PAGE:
Using WordPress as a headless CMS must sound like blasphemy for many developers and users, that reduce WordPress to just a blogging software. But with the advent of the REST API in 2015 we wanted to try using WordPress as the backend for our own mobile app: Beergarden Finder Munich.
The new “Gutenberg” editor is supposed to be the future of WordPress. The project aims to completely revamp the editing UI and leaves behind many old paradigms. But many of those are well established, loved and needed for future developments. So I’m asking myself: What about structured data?
We have mixed feelings about the WordPress Customizer in the office. The intention to provide a common customization workflow for themes is nice, but the lack of attention for the customizer over the years has generated a lot of bad usability. So how do we design for usability in the WordPress customizer?
Prototyping since 1440. That is the tagline for the new Gutenberg editor, which was introduced to the WordPress community at WordCamp Europe. But does it have what it takes to replace the beloved TinyMCE? We have taken a first look.Read more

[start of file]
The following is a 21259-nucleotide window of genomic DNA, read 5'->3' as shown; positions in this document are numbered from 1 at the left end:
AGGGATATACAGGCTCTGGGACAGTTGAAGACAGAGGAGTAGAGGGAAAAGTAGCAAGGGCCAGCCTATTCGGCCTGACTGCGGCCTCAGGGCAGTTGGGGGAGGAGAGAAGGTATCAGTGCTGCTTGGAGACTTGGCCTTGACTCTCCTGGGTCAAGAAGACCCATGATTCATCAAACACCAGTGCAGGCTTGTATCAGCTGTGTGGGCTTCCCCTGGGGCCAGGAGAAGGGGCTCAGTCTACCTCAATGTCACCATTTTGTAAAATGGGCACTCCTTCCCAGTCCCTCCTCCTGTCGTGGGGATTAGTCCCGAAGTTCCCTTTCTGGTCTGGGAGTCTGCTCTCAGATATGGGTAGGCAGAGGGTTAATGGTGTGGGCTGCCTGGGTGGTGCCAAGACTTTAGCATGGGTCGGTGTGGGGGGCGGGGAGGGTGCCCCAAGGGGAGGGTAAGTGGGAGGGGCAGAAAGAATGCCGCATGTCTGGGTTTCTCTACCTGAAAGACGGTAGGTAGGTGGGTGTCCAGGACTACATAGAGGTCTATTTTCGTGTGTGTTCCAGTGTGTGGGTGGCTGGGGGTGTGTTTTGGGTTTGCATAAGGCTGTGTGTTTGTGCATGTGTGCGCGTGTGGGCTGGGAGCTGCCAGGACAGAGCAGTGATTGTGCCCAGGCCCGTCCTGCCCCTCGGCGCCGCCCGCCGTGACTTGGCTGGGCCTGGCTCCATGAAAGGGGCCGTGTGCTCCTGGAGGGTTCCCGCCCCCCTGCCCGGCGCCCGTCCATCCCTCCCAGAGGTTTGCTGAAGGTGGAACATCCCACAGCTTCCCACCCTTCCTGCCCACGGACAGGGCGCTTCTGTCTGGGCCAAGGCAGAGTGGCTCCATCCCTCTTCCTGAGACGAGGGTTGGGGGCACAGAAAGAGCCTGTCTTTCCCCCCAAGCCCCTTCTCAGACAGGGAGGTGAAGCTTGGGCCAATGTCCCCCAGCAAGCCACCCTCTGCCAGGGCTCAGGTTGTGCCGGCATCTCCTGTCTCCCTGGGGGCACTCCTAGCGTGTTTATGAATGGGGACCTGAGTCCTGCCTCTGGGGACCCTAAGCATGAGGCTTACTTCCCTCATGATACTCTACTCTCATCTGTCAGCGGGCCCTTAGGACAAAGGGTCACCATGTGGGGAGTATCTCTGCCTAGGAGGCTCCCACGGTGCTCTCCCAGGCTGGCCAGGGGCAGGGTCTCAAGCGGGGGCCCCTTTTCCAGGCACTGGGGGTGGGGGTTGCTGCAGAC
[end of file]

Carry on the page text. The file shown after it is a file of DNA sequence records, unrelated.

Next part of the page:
WordCamp Europe 2017 (or WCEU in short) in Paris is over. And we are back home and look back on #wceu with fond memories of all the awesome people we met. This is our recap of four awesome days in Paris at #wceu 2017.
WordCamp Europe is the largest and probably most important WordPress event of the year. But what is a WordCamp? And why should you visit one? We have taken a close look at WordCamp Europe in Paris and will give you some insights.
We use WordPress every day as the Content Management System of our choice. And the variety of use cases is huge! From a little blog, over a backend for a mobile app, to a huge editorial system. We trust WordPress as the tool for most of our needs. But why? What makes WordPress so versatile and reliable?